One might expect Second Isaiah to begin, “I told you!” As the people have been exiled, one might expect the prophetic voice to remind the readers that this was foretold; that it could have been avoided if faithful and just living had been practiced in Israel.
This might have been what I would have done.
Isaiah 39 ends with the prophet telling the King that all will be lost; that possessions and descendants will be taken to Babylon. The prophet tells the King that the very future of Israel is at stake; Hezekiah’s sons will become eunuchs in Babylon.
When we turn the page from Isaiah 38 to Isaiah 40 something significant has happened. Evidently what the prophet spoke has happened. I’d expect the first words of Second-Isaiah to be something along the lines of, “Don’t act like you’re surprised!”
But our author knows that to a people who are tired and weary, to a people who long for the voice of the Lord, the word needed is comfort. Hence Isaiah 40:1.
The world has changed. Things aren’t as they once were. Exile is, for Israel, a new form of wilderness. Hence Isaiah 40:3. The ground beneath them is different. The language is foreign. The cultural expectations and social imagination have shifted. And in this new world it can be difficult to hear the voice of the Lord.
The people now dwell in a land whose leaders claim divine status. “…Babylon (Isaiah 40:12) is identified as the Day Star, son of Dawn, a familiar Canaanite astral Deity.”
The people now dwell in a land where God’s activity appears absent.
The people are tired and weary. Even the ones who are supposed to be filled with energy grow weary.
Instead of criticism or condemnation, they need comfort…
Here is the word comfort to the people; God is doing a new thing. But this new thing is actually a very old thing. We see this in the author’s double proclamation, “Have you not known? Have you not heard?” Instead of asking “Didn’t you see this calamity coming?” the author says, “Don’t you know that YHWH is creator of all that is?” Instead of “I told you so,” it is, “Remember who your God is.”
The first inquiry is followed by a few other questions, “Has it not been told you from the beginning? Have you not understood from the foundations of the earth?” (V 21)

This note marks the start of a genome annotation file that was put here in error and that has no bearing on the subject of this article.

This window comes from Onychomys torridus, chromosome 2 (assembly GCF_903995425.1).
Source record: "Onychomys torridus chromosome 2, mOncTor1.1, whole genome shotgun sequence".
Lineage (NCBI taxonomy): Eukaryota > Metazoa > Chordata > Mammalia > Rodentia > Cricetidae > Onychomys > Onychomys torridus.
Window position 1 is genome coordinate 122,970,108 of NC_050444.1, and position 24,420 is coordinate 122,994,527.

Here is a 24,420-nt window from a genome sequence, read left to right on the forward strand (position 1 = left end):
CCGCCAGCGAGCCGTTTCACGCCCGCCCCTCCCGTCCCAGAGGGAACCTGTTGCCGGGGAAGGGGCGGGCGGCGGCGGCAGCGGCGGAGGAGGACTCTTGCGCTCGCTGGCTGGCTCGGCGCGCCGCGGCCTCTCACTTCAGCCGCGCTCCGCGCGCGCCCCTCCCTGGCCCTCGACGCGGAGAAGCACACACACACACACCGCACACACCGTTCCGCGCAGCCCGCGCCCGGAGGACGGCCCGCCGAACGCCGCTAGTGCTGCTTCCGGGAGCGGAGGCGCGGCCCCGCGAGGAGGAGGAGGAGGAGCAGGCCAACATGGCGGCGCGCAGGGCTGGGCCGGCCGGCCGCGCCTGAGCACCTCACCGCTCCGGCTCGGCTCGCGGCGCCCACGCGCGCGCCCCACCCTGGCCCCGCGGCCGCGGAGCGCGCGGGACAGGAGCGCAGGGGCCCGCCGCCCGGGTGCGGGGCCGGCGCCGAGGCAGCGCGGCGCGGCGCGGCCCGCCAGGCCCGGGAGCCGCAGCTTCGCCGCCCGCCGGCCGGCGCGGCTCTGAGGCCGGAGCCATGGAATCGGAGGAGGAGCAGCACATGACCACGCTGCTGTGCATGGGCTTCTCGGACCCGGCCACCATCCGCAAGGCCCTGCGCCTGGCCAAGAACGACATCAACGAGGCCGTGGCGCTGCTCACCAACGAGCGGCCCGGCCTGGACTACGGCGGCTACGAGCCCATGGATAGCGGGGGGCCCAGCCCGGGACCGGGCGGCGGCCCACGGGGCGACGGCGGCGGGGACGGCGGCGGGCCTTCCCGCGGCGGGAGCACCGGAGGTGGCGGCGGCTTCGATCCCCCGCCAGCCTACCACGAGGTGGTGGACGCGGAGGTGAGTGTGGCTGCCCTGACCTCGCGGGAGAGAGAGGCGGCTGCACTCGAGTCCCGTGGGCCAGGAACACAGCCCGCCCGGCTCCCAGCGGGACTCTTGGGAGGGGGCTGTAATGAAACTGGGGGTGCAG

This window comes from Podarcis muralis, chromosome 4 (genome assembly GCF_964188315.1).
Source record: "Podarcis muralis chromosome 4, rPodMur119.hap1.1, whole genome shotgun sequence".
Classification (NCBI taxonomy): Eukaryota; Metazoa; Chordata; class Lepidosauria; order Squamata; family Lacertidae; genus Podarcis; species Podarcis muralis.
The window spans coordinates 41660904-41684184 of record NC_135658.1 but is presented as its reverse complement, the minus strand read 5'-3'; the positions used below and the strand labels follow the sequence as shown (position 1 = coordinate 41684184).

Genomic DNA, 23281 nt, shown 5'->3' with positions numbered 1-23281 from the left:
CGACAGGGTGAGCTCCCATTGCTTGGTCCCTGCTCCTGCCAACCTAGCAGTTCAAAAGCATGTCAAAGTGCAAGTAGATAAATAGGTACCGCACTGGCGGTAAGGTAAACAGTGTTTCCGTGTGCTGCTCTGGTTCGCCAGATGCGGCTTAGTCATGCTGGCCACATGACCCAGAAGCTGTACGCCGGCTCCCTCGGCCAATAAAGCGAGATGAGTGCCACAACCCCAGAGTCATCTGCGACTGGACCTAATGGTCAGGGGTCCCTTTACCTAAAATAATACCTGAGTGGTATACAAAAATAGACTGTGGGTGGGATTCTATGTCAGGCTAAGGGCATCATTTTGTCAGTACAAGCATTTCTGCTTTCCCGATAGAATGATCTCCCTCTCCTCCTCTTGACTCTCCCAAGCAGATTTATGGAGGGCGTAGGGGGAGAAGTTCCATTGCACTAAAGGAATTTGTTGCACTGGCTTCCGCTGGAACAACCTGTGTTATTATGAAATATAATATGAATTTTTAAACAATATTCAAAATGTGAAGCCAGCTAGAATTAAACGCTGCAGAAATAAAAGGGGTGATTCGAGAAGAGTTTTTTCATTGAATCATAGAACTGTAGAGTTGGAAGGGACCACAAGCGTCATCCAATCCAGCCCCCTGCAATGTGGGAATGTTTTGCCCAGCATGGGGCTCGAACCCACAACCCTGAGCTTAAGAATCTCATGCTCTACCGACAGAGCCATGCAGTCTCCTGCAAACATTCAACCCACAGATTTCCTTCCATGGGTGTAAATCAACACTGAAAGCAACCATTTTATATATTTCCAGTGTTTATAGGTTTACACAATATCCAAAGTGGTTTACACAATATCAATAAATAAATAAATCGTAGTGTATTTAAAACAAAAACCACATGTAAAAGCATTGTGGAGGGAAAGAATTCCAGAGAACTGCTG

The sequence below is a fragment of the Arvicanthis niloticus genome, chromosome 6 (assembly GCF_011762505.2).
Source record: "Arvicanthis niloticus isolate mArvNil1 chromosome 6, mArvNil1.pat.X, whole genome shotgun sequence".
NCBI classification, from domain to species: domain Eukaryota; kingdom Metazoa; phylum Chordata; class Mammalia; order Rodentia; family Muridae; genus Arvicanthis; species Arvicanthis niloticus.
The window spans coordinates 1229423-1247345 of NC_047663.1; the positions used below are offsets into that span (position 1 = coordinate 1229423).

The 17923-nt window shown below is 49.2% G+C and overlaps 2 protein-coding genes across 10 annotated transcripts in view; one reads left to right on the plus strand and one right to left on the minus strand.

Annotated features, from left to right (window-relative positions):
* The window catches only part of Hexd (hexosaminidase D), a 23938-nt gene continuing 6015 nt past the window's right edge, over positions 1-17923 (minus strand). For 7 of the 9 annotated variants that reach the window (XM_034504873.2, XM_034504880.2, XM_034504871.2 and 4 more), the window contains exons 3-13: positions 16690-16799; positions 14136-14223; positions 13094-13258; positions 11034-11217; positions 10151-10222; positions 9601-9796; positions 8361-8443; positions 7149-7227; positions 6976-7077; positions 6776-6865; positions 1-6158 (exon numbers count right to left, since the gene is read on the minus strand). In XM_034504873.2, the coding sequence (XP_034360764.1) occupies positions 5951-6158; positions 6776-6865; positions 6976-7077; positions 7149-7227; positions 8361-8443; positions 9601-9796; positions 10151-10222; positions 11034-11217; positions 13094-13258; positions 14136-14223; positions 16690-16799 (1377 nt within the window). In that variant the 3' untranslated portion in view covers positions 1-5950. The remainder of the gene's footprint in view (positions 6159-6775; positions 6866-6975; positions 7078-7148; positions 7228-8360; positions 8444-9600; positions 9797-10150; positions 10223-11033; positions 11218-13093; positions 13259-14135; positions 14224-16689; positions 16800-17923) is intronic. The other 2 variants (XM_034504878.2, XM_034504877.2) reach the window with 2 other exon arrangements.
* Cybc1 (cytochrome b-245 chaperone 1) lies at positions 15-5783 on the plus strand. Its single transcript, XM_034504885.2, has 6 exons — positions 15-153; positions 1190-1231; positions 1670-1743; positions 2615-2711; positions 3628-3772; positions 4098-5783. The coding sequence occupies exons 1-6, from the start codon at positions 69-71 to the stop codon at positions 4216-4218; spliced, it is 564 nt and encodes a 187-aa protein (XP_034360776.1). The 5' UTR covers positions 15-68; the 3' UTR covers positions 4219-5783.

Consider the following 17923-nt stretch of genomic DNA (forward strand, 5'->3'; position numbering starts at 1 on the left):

That is, despite living in Babylon who claims heavenly status, the God of Israel isn’t even limited to the heavens! The God of Israel sits above the heavens because God created them. Even if Babylon inhabited heaven they would still look like grasshoppers to YHWH. Princes and rulers who claim divine authority are brought to nothing by YHWH.
The second inquiry is followed by a proclamation, “The LORD is the everlasting God, the Creator of the ends of the earth.” The LORD does not grow weary. Even if those who are supposed to have tons of energy grow tired, YHWH does not…
God’s faithfulness is an everlasting faithfulness not contingent upon the particular circumstances of God’s people. And those who will wait on the God who does not grow weary will be filled with divine energy.
Preacher, are you weary? Are your people? Have you sensed within your parishioners a lament for a shifting world? Have you sensed a longing for the time when it seemed God was speaking a bit more plainly?
Perhaps as the Church moves out of her power structures and places of cultural influence into a place of wideness, the pastor needs to take on a prophetic role. But perhaps right now we need the prophet of Isaiah 40, not Isaiah 39. Maybe those mourning loss need comfort.
Preacher, can you preach comfort amidst cultural confusion?
Can you remind your people that the God we worship placed the foundations of the world?
Sometimes this is tough for Wesleyans, but can you remind your people that God is sovereign?
Maybe this week the church doesn’t need to be criticized for a lack of faithfulness during difficult times, but needs to be comforted that even if their faithfulness is shaky, God’s isn’t.
 Seitz, Christopher, “The Book of Isaiah 40-66," New Interpreters Bible, Abingdon, Nashville, 2015, p. 404.